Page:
Happy New Year! Now, let’s get cracking! I still have no clue what I’m going to fill 2012 with, so please do leave suggestions if you have any (I’ve fiddled with the settings, by the way, so that people who don’t have a Google account or whatever should be able to comment), but for now I can probably waste a good two weeks talking about some of the most important NPCs of the Pokémon series: the League Champions, starting with our dear sweet old-time rival, Blue.
Gods, Blue was a douche.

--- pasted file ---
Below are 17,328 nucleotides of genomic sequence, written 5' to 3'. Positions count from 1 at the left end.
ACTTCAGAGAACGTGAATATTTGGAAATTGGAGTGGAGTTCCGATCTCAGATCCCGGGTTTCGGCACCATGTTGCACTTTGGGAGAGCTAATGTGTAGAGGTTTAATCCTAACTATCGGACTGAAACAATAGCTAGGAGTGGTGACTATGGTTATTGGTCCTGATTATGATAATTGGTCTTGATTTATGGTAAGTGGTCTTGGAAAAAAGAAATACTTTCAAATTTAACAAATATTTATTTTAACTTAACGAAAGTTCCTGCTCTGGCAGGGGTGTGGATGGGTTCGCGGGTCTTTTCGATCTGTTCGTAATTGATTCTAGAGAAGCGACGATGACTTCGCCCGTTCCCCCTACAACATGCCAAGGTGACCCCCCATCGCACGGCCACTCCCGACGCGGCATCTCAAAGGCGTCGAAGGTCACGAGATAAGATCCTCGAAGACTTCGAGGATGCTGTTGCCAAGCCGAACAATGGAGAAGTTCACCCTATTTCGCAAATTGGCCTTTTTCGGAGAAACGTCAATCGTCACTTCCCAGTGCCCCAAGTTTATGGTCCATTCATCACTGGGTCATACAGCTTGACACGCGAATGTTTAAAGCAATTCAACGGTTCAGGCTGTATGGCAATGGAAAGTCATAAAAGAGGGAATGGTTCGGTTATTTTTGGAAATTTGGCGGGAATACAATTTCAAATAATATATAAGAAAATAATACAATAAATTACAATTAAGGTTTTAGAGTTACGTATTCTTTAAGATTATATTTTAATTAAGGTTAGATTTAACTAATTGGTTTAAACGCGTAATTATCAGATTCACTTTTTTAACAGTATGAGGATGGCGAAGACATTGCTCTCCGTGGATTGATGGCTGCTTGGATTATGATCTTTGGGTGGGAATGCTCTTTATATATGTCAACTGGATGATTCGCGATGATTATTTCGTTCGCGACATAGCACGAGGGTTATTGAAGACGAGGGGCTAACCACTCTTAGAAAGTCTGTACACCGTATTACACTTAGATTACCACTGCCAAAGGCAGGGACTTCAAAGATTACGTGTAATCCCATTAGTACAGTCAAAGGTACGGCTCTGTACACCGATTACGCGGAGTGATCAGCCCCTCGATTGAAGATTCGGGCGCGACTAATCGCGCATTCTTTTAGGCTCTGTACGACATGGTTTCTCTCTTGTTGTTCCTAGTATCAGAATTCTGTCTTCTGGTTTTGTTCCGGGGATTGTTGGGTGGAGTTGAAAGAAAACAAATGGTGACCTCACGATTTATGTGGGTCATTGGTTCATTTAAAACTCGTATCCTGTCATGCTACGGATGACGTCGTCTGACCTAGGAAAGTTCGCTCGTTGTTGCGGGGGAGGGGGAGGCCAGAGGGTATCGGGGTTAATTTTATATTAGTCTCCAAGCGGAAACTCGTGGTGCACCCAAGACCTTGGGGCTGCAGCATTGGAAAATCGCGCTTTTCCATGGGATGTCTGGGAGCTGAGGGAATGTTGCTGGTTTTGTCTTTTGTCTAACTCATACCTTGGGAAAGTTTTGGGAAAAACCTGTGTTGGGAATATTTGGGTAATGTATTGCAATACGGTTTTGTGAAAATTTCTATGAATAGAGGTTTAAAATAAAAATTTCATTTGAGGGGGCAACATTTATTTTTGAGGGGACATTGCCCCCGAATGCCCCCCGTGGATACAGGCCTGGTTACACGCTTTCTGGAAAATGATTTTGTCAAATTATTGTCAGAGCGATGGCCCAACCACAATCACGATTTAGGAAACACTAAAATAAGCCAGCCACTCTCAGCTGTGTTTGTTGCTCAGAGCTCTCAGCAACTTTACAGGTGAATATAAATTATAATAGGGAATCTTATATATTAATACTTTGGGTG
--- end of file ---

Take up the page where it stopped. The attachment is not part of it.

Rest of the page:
This guy is probably the most obnoxious character not only in the series but in the whole damn franchise, in all its incarnations, beating out Charon from Platinum Version, Jessie’s Wobuffet from the TV show, Aria from Pokémon Ranger, the Gengar from Mystery Dungeon Red and Blue, and even bloody Imakuni? from the Gameboy adaptation of the trading card game. As everyone probably remembers, Blue turns up to fight you a number of times over the course of the game, with the encounters generally following a fairly predictable pattern: Blue appears, insults you, makes wild assertions about your incompetence as a trainer and Pokédex-holder, challenges you to a battle, loses, acts as though he had just beaten you, insults you again, and then leaves. He shows no sign of character development, remaining the same unlikable jerk throughout the game, thus providing a gradually accumulating motivation for you to stomp his smug face into the dirt when you battle for the last time at the Indigo Plateau. It’s not even that he dislikes you in particular; he’s just a bad person. During the Team Rocket takeover of Silph Co., when you step in to rescue the terrified employees from the marauding gangsters and keep the Master Ball out of Giovanni’s hands, Blue turns up in the Silph office building near the teleport panel that leads to the president’s room. He’s not there to help; he’s there because he saw you in Saffron City and thought “hey, I’d better have a battle with ol’ snot-breath over there!” Forget the chaos going on all around him; forget the innocent men and women trapped in their offices; forget the lunacy Team Rocket could accomplish with the Master Ball prototype; Blue isn’t going to do anything about that! He’s far too busy slinging insults at his rival! He also never makes any references to his Pokémon as anything other than those things he’s going to beat you with; he’s not an abusive master like Silver but he doesn’t really seem to care much about his Pokémon either, and eventually gets called out on it by his own grandfather, Professor Oak, after losing to you at the Indigo Plateau.